Walk this way! Arki does more than just count steps

Arki — which recently made its Kickstarter debut — is a stylish wearable band that not only tracks a wearer’s daily activities, but seeks to improve posture along the way. In short, the device analyzes your steps, then vibrates if and when you aren’t standing tall. Guess this means that you may want to stop looking down at your phone while you walk.

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According to the American Podiatric Medical Association, the average person takes anywhere between 8,000 to 10,000 steps a day. That equates to nearly 115,000 miles — more than four times the circumference of the globe. However, are enough steps (pun intended!) being taken to maintain good posture and healthier lifestyles?

Aside from proper walking form, think of the 1,000-plus pedestrians injured annually while glancing at their mobile device. Just imagine, had the Arki been present, these epic fails (seen in the video below) may have been prevented…

The brainchild of Los Angeles and Seoul-based startup Zikto, the latest tech to adorn our wrists is powered by an Atmel | SMART SAM4LS ARM Cortex-M4 microcontroller (MCU). Ariki offers all the classic activity tracker functions, however in a rather attractive and fashionable package. A popular complaint around fitness trackers is that they are bulky and not practical to wear in professional settings. However, the newly-unveiled device caters to everyone, from activity seekers to fashionistas, with its waterproof casing and interchangeable straps to match any ensemble.

While a number of competitive bands simply collect and display the number of steps taken and calories burnt, Arki actually shares quantified measurements of the quality of steps achieved by a users.

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This is done through a function they call “Sound Walking,” which alarms wearers of their bad walking postures via haptic vibrations on a real-time basis. For instance, when users are peering down at their smartphone or putting a hand in a pocket while taking a stroll, the SAM4LS controlled gadget automatically senses an imbalance of their bodies and transmits a signal.

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“Arki measures your swing speed, rotation angle with respect to gravity, transferred vibration from the feet and more. Based on these measurements, Arki learns your walking habits, such as looking at a smartphone while walking or putting a hand in a pocket,” a company rep explains.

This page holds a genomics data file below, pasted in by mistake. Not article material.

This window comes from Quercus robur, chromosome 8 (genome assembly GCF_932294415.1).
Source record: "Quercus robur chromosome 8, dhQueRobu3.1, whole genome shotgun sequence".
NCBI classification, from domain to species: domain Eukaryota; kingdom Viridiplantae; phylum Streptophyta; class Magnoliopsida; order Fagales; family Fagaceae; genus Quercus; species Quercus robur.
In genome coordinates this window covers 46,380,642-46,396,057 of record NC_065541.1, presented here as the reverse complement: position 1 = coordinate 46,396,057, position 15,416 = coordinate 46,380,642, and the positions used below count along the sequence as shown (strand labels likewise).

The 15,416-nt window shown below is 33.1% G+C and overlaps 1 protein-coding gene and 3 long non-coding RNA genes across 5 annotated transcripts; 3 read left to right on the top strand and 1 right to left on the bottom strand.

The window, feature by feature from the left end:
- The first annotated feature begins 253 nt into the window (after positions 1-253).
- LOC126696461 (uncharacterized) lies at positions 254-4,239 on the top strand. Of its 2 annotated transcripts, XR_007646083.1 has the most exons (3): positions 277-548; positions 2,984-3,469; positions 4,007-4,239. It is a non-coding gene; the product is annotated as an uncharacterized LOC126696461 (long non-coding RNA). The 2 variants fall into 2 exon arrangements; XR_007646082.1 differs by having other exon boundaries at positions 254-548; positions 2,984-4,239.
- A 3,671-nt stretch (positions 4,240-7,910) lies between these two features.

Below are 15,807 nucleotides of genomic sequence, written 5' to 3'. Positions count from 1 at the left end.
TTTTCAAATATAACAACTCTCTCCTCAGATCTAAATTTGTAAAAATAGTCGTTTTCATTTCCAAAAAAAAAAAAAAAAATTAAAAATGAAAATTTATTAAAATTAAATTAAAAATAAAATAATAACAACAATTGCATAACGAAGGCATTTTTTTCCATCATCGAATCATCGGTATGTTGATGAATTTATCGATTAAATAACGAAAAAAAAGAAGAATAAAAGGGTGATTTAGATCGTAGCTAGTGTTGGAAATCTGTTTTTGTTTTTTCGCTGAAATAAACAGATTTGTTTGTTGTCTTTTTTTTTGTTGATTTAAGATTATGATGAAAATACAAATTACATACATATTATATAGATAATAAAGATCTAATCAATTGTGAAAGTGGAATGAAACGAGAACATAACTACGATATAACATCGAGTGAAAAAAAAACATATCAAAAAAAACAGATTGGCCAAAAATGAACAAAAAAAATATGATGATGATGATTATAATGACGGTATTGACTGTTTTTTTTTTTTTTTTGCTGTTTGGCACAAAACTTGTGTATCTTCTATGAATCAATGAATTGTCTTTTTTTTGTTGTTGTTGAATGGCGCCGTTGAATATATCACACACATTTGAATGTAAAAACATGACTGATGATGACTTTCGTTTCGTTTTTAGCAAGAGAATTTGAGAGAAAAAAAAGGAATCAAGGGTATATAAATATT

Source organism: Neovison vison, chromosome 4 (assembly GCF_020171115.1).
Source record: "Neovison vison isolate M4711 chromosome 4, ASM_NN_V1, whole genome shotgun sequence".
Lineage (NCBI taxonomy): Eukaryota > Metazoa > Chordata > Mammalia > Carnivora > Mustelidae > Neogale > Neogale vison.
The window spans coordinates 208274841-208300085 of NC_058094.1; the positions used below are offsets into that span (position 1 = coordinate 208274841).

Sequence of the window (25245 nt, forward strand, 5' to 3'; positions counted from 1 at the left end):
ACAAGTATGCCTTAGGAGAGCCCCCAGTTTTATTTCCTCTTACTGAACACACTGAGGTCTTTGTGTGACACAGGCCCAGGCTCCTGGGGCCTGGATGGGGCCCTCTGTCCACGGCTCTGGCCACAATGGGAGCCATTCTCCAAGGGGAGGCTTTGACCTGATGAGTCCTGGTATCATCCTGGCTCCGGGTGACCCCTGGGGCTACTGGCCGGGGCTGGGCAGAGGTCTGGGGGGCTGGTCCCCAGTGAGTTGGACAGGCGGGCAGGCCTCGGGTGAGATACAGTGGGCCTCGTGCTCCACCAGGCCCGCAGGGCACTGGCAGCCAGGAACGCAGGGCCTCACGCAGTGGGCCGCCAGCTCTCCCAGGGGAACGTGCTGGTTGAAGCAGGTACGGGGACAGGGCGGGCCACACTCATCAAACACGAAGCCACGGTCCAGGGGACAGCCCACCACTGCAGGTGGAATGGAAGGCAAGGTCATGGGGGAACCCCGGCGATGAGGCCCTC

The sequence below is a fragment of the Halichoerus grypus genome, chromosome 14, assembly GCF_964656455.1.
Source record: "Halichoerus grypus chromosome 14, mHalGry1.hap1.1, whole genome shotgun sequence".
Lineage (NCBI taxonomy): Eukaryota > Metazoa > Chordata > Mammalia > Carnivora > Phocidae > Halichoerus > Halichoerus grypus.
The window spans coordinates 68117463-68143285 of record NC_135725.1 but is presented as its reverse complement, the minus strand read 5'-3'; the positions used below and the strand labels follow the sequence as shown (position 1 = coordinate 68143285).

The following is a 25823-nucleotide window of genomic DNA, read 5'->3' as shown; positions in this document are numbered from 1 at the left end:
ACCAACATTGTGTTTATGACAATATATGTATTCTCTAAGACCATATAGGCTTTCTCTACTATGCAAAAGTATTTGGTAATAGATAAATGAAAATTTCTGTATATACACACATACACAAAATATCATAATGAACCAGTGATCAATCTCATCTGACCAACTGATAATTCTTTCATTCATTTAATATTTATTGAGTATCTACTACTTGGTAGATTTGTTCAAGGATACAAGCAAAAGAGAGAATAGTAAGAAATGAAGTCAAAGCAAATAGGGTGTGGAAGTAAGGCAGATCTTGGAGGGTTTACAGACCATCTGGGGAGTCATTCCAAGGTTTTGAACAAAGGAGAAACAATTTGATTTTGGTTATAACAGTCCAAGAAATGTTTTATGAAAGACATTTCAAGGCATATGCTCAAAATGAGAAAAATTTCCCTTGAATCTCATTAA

Truth of the matter, no one has a perfectly balanced body and subsequently, left and right arm swings are never identical. As the team notes, Arki utilizes this imperfection to compare the two swings to determine the extent of a body’s imbalance, including shoulders, back and hips. Normally, a user would wear Arki on their preferred side; however, Zikto advises that once in a while, by switching arms, Arki can collect both arms’ swing data. As a result, the smart band can offer personal workout recommendations to improve and recalibrate your balance.

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Unlock your computer with a flick of the wrist? In what may sound like something out of Minority Report, since each person’s gait is unique much like fingerprints, Arki is also capable of biometric authentication, meaning a user simply has to move his or her mouse back and forth while wearing Arki, and can access their device.

In addition to being extremely customizable and functional, Arki also works with smart home systems to sync wearer’s thermostats to complements their physical activity. “Once Arki detects you sleeping, your thermostat will turn down to your ideal temperature,” the team notes. This makes for more comfortable nights, and more importantly, lower electric bills.

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Given the tremendous success of their Kickstarter campaign, Zikto has decided to also add call and SMS notifications to Arki’s interface.

Well into its crowdfunding campaign, the team has well exceeded its $100,000 pledge goal. Following Kickstarter, Zikto is planning to expand their business to a medical service in connection with hospitals by developing its own algorithm and utilizing big data. If all goes to schedule, Zikto hopes to ship the first batch of Arkis to all backers come early April 2015. Interested in learning more or walking correctly, stroll on over to its official page here.

3 thoughts on “Walk this way! Arki does more than just count steps

  1. Pingback: This week in wearables: 8 stories you need to know | Bits & Pieces from the Embedded Design World

  2. Pingback: This week in wearables: 9 stories you need to know | Bits & Pieces from the Embedded Design World

  3. Pingback: Rewind: A look at this year’s Atmel powered successfully crowdfunded projects | Bits & Pieces from the Embedded Design World

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